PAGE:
Fixing The Culture Surrounding Mental Health

mental health
Photo by Jude Beck on Unsplash

Hal Hughes is a former MMA fighter who served his province as a police officer for fourteen years and in this episode of the podcast we discuss fixing the culture surrounding mental health.

In the course of his duties, Hal sustained two separate severe traumatic brain injuries 5 years apart. These incidents also led to a diagnosis of PTSD as well as “Officer” Hal fighting addiction.  In addition to being a married father of four and grandpa, Hal is also a member of Mensa and is currently a registered psychotherapist in Ontario, Canada.

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The Incident

Hal was self admittedly “bulletproof”, a black belt in Jiu-Jitsu and looking to go pro in the MMA circuit, dad of four and working in drug enforcement up until he was involved in a bad car accident at work and was diagnosed with a concussion. A few years after that, a “perp” head-butted him and it was lights out. His “mild” traumatic brain injury was so bad that it caused severe PTSD and lead to a diagnosis of bi-polar disorder.

Fun times….

The Dark Times

Hal was on sick leave and was put on the rehab bus to addiction town. Anti-psychotics and opiates lead to a near fatal addiction to opiates and a descent into a dark hole where he was finally forced to make a choice, get better or die.

“It was a long way to fall”

Hal uses a great analogy to explain his situation. He was angry and wanted to blame others and the system for his fall. He compares it to misplacing your keys in your house and you decide to start looking outside on your lawn for them instead. Soon enough you’ve got your neighbours helping you look for them outside until your wife comes home and asks, “Where did you drop your keys?”

And you respond…

“They’re inside.”

“So why the fuck are you looking for them out there?” your wife retorts.

The answer to your problems is always found “inside” and this is how Hal got better.

The Bamboo Protocol

One day Hal woke up and he decided, what do I have to do to recover? He figured out he had to put in the work to fix himself. What he was doing wasn’t working. He came to the realization that his brain imbalance wasn’t a neurotransmitter issue since he was on so many drugs, it should’ve been fixed by now. Instead he developed a protocol which was:

Step 1 – he got off the meds

Step 2 – he set up a list of MUSTS for 90 days

Step 3 – he set up a list of 4 principles to live his life by

He likens his recovery to bamboo and the plants decorate Hal’s office for the following reason.

Bamboo is a really hard nut to get to grow, you need to water it just right, not give it too much light and make sure the soil is just right. It’s time consuming and really tedious AND…

In the 5th year it grows 90ft in 6 weeks!

It had to be in the darkness, it had to be in the shit. The darkness and the work is what allows it to grow.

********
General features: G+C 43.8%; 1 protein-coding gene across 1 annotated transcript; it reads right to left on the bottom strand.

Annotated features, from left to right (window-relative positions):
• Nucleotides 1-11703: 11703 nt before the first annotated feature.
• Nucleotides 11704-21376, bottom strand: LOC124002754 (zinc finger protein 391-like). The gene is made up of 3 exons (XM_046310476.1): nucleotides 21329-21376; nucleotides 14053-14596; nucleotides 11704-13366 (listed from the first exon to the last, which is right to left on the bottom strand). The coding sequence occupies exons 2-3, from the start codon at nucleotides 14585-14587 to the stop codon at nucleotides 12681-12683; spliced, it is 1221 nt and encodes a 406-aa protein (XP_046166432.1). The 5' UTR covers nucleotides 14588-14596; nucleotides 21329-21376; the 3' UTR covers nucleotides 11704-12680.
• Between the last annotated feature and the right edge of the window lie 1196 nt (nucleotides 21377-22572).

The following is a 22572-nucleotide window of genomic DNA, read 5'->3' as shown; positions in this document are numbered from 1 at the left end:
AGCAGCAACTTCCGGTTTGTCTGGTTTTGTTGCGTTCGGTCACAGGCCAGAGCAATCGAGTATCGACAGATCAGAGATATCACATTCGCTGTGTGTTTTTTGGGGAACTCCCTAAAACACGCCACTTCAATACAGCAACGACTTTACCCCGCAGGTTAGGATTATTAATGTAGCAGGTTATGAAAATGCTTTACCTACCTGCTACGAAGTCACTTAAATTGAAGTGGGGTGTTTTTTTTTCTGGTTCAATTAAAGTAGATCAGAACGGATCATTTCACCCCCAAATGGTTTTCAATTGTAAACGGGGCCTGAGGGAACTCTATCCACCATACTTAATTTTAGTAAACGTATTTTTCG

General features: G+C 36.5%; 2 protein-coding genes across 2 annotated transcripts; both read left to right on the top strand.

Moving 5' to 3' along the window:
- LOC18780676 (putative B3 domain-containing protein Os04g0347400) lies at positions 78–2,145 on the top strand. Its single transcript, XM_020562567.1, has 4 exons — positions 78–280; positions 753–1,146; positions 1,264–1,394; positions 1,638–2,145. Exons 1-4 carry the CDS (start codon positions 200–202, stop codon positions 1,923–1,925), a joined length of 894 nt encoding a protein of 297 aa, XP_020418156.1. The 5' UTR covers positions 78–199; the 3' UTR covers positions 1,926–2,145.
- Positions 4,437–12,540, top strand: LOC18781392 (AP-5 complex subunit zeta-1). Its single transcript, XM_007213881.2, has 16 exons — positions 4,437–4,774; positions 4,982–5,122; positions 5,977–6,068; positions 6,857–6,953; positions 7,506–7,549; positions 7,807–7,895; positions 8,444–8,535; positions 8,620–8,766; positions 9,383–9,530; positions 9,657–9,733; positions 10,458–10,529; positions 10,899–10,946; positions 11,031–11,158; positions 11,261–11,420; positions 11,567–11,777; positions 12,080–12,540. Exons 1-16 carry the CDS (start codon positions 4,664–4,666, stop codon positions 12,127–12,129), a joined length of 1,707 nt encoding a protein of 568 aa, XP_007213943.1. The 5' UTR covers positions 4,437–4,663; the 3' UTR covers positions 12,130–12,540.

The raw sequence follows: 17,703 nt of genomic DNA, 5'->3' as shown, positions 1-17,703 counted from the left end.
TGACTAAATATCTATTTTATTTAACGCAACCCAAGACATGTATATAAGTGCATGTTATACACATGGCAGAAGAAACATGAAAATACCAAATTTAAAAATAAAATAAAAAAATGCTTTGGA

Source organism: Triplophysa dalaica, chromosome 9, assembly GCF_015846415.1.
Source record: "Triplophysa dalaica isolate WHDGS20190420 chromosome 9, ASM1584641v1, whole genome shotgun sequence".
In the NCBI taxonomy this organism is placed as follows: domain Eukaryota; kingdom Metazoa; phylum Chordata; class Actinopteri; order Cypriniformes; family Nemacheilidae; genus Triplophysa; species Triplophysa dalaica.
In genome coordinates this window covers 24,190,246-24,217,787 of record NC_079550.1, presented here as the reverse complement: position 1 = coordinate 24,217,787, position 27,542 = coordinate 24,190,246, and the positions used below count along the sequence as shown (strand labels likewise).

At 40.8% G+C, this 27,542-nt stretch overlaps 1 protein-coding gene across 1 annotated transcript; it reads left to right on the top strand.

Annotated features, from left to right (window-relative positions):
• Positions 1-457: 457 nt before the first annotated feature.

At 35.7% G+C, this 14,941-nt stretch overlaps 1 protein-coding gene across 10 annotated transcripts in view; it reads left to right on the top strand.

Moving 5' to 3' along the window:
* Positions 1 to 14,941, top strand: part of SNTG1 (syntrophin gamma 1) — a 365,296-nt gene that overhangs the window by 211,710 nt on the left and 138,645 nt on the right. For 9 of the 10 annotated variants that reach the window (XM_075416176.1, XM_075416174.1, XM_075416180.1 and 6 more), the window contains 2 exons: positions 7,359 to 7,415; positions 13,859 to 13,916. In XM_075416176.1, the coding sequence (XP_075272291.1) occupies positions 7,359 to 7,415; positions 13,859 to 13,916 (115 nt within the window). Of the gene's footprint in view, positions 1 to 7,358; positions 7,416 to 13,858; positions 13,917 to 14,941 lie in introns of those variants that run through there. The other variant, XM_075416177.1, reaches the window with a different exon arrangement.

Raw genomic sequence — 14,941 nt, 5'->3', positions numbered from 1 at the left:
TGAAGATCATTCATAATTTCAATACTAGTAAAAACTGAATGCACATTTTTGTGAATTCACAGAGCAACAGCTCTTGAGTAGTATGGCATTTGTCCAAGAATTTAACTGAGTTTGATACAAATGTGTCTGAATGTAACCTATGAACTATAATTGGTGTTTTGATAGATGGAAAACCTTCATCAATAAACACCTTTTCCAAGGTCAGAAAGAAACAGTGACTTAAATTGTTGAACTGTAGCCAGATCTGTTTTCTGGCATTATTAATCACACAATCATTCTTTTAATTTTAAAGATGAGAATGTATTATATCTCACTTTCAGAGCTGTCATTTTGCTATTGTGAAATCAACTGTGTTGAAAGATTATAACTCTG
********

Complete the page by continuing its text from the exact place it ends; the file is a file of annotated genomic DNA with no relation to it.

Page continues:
The darkness and the work is what allows it to grow.

Mental Health & Sheepdogs

This is a recurring topic surrounding fixing the culture surrounding mental health and we began the conversation a few months ago with Adam Kinakin on episode 35.

What desperately needs to happen is to develop a comprehensive approach to mental health for the policing and sheepdog professions. This obviously isn’t a problem that can be solved with a silver bullet. It’s multi-factorial and complex. With societal norms and cultural backgrounds shaping the view of what mental health means for every individual, how do police departments and other units address this difficult nut to crack?

As Hal puts it – “How do you make resilient people in a toxic culture?”

He feels we’re on the right track with peer support even though it can be negatively viewed and derided.

I love his quote,

“Build your tribe and love them hard”

But he feels we need to get to root of our culture’s issues surrounding improving mental health and thinks it starts at the elementary school level and teaching our kids how to identify with their emotions and how their brains work.

Ultimately, Hal doesn’t have the answer but he does know that we can all take our lives back since he’s done it.

Go find him at


Train Hard, Fight Easy.

dave morrowDave is a retired infantry officer and Afghanistan war veteran. He’s the creator of the HRD2KILL training program that was built on the principles that got him from not being able to get out of bed to competing in the Crossfit Open, Spartan Races and the Montreal Gaelic Athletics Association. You can find more mobility based exercises in his new book, “The Nimble Warrior”, now available on Apple Books and Amazon or read his new HRD2KILL Blog


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